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Five Questions: Christopher Roberts 

Five Questions: Christopher Roberts 

A brief interview with one of RISD’s recently hired Schiller Family Assistant Professors in Race in Art and Design.

portrait of Christopher Roberts

Last year RISD hired a cohort of full-time faculty members focused on race, colonization, decolonization, post-coloniality, cultural representation and material practices of resistance. The educators who joined the community as part of that “Race in Art & Design” cluster hire initiative began teaching at RISD in the fall and have graciously agreed to share their unique pedagogical approaches in this series of Q&As. In this interview, we hear from Theory and History of Art and Design faculty member Christopher Roberts.

Can you please say a little bit about yourself and your areas of academic focus?
My areas of research and expertise deal with the myriad ways that haunting and commemoration are wrapped up in Black geographies of memory and forgetting. The work is entwined with Black people the world over but has an emphasis on port cities in the US that anchored the transatlantic and domestic slave trades. I try to unravel how those themes emerge in relation to monuments, maps, archives and museums. My research leaves me both imagining and wrestling with questions of resistance, decoloniality, abolition and fun.

poster related to Roberts' research
Three Faces Squared #1, an “un/mapped relic” Roberts created as a fellow at the Cartographies of Racial Justice Beyond Borders: Territories of Dispossession and Migration Summer Institute referencing work by Felicia Denaud, Michel-Rolph Trouillot, Edwidge Danticat and Meleiza Figueroa.

What attracted you to RISD?
This is my third year here. I was a post-doc for a couple of years. What appealed to me about this opportunity was being able to bring my whole self to the job. I have worked in museums and art galleries for more than 10 years and collaborated with a lot of artists. As an academic, I’ve done archival research, scholarly work, writing and theoretical work. RISD presented an opportunity to bridge those different worlds, to bridge my interests in arts and scholarship.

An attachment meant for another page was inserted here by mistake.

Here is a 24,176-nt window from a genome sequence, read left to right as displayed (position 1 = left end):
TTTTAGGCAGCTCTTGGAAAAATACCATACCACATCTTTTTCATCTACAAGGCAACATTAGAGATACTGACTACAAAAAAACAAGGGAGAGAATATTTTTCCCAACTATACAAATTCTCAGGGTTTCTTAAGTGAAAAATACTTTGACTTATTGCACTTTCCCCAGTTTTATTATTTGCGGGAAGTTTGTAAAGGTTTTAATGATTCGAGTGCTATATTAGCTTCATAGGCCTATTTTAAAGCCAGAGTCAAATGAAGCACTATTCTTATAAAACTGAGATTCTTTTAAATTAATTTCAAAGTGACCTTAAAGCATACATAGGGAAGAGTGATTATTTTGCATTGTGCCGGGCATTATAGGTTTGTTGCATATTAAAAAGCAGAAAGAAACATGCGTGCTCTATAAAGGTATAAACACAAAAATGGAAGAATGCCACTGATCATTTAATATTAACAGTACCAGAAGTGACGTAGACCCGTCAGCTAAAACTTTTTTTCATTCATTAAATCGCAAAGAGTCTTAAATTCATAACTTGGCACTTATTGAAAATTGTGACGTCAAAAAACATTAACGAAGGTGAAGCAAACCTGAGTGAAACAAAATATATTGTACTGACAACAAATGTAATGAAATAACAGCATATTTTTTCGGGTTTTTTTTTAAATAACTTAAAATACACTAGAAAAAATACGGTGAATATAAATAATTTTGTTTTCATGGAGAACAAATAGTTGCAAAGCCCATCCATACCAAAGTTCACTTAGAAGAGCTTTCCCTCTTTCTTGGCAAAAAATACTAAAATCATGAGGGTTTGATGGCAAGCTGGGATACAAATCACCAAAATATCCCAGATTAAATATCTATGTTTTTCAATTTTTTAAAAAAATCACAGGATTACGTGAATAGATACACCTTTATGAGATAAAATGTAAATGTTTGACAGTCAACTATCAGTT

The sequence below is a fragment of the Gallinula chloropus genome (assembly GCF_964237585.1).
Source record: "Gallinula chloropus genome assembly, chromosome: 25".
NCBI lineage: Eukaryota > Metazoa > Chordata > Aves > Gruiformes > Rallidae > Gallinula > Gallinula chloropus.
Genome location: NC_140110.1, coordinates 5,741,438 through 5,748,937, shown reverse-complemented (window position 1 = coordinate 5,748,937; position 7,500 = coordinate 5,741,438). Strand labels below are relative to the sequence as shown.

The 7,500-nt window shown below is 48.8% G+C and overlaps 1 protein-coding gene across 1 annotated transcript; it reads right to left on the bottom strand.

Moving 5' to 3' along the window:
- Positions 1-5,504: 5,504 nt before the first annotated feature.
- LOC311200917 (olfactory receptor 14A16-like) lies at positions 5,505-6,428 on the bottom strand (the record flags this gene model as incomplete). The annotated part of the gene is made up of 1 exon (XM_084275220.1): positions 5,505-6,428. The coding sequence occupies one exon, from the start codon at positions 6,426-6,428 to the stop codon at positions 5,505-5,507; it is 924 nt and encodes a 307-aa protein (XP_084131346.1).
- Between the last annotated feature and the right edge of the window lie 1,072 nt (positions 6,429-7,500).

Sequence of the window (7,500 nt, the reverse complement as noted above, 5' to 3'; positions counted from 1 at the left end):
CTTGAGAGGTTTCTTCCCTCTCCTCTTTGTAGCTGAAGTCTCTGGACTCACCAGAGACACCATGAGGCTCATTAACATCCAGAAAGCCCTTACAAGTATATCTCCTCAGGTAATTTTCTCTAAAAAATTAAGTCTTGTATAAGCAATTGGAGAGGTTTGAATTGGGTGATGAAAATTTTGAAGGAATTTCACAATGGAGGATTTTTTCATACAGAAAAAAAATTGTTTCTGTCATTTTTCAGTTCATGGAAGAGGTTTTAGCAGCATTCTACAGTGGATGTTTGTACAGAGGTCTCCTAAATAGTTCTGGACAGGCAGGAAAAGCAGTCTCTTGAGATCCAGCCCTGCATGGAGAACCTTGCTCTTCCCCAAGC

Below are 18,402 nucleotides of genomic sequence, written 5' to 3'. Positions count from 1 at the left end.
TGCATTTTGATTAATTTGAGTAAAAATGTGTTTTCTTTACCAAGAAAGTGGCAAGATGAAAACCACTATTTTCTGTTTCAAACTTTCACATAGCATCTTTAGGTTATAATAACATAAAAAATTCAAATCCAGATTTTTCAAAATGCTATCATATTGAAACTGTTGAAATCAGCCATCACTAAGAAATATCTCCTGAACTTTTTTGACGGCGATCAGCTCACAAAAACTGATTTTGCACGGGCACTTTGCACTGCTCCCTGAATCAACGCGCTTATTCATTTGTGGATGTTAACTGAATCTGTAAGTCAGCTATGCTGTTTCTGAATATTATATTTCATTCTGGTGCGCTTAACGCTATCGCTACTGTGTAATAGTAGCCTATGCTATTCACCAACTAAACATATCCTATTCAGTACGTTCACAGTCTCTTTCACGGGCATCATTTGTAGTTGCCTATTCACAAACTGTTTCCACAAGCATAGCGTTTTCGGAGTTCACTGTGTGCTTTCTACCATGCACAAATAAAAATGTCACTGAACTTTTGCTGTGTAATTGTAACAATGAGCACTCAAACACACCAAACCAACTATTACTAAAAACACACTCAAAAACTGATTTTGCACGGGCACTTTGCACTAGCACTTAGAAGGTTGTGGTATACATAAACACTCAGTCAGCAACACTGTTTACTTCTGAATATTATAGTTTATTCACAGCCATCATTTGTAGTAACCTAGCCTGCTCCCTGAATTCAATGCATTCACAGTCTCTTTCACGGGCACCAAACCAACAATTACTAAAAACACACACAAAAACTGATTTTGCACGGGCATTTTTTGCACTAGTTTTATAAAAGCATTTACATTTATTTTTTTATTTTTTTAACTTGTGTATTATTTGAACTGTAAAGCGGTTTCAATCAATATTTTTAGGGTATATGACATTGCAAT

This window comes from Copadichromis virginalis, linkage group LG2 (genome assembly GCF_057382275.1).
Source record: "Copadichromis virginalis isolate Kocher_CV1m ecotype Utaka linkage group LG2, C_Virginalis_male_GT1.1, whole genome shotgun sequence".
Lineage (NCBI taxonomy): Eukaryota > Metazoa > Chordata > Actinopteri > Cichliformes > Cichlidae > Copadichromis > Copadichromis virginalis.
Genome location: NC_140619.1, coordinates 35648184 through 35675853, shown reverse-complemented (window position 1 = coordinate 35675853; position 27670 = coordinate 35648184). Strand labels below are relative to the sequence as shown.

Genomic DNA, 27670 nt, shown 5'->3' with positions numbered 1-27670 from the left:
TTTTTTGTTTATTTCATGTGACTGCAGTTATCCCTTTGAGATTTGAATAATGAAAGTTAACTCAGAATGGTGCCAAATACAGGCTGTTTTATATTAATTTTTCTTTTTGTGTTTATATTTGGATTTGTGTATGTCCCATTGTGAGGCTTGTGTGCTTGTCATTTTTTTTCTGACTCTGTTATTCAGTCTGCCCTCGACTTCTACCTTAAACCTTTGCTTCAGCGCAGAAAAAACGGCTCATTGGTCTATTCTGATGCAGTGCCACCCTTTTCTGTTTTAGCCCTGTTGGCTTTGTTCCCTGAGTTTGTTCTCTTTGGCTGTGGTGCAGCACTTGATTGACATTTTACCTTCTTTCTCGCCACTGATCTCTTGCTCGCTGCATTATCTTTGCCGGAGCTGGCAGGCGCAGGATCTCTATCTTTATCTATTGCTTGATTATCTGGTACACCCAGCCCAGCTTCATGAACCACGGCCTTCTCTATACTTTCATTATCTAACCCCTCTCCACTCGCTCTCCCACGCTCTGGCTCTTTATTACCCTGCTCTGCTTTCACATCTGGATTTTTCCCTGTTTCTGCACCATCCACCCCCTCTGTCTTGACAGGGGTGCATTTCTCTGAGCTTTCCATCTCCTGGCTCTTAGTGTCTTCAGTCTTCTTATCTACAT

“What appealed to me about this opportunity was being able to bring my whole self to the job.”

What classes did you teach in the fall semester? And what challenges and opportunities do you face teaching through the lens of decoloniality?
I taught a Theory and History of Art and Design course called Humanity or Nah? that deals with Blackness, gender resistance and memory. I was able to build on some of the larger questions I take up in my research that orbit around how Black people navigate a world where we are constantly compelled to make the case for being human in a society that has already designated us the constitutive abjection of humanity.

We read work by such scholars as Sylvia Wynter, Zakiyyah Iman Jackson and Alexander Weheliye and visited the Defying the Shadow exhibition at the RISD Museum. We spoke with the curator, Anita Bateman, to learn more about how different Black artists have approached the dilemma of Blackness and humanity in their practices.

historical photo of Market Square in Providence
Roberts is also completing his post-doc research project on how the trans-Atlantic slave trade impacted Providence. Image courtesy of Providence Public Library John Hutchins Cady Research Scrapbooks Collection

I also teach in the Experimental and Foundation Studies division, collaborating extensively with Spencer Evans and Cheeny Celebrado-Royer on mapping and memorialization projects. Using Silencing the Past: The Power and Production of History by Michel-Rolph Trouillot as reference, we studied representations of conquest in the RISD Museum, specifically the so-called “event of discovery” in 1492, Christopher Columbus—how that’s memorialized, some of the problems with that and how students can act as artists to disrupt the narrative arc of “discovery.”

What’s the most important thing you hope students will learn in your classes?
I hope they embrace a level of disruption within their educational experiences, that they understand that if the way things have always been is totally fine with them, then there’s a problem. Some things need to be shaken up. I hope they feel empowered to engage with the world around them and feel affirmed to continue to do the work they want to do, without pleasing the constituencies that have historically held power.

“I hope students embrace a level of disruption within their educational experiences—that they understand that if the way things have always been is totally fine with them, then there’s a problem.”

What is your take on RISD’s current state in terms of social equity and inclusion? What would you like to see the college focus on moving forward?
If I had to pin down on one thing, I think it’s about follow-through, turning rhetorical gestures into something that approximates a transformation or shift, whether that’s continuing to expand the number of Black, Indigenous, Latinx and Asian instructors and students, connecting to Providence or accounting for the history of the institution and its entanglements. It comes down to an ability to understand that as an institution that has largely benefitted from a grim history around these issues, the answers may come from those same people who have been historically left out or marginalized. The answers might be in places the school is not used to going.

interview by Simone Solondz

Read the whole series and learn more about RISD’s commitments to Social Equity and Inclusion.

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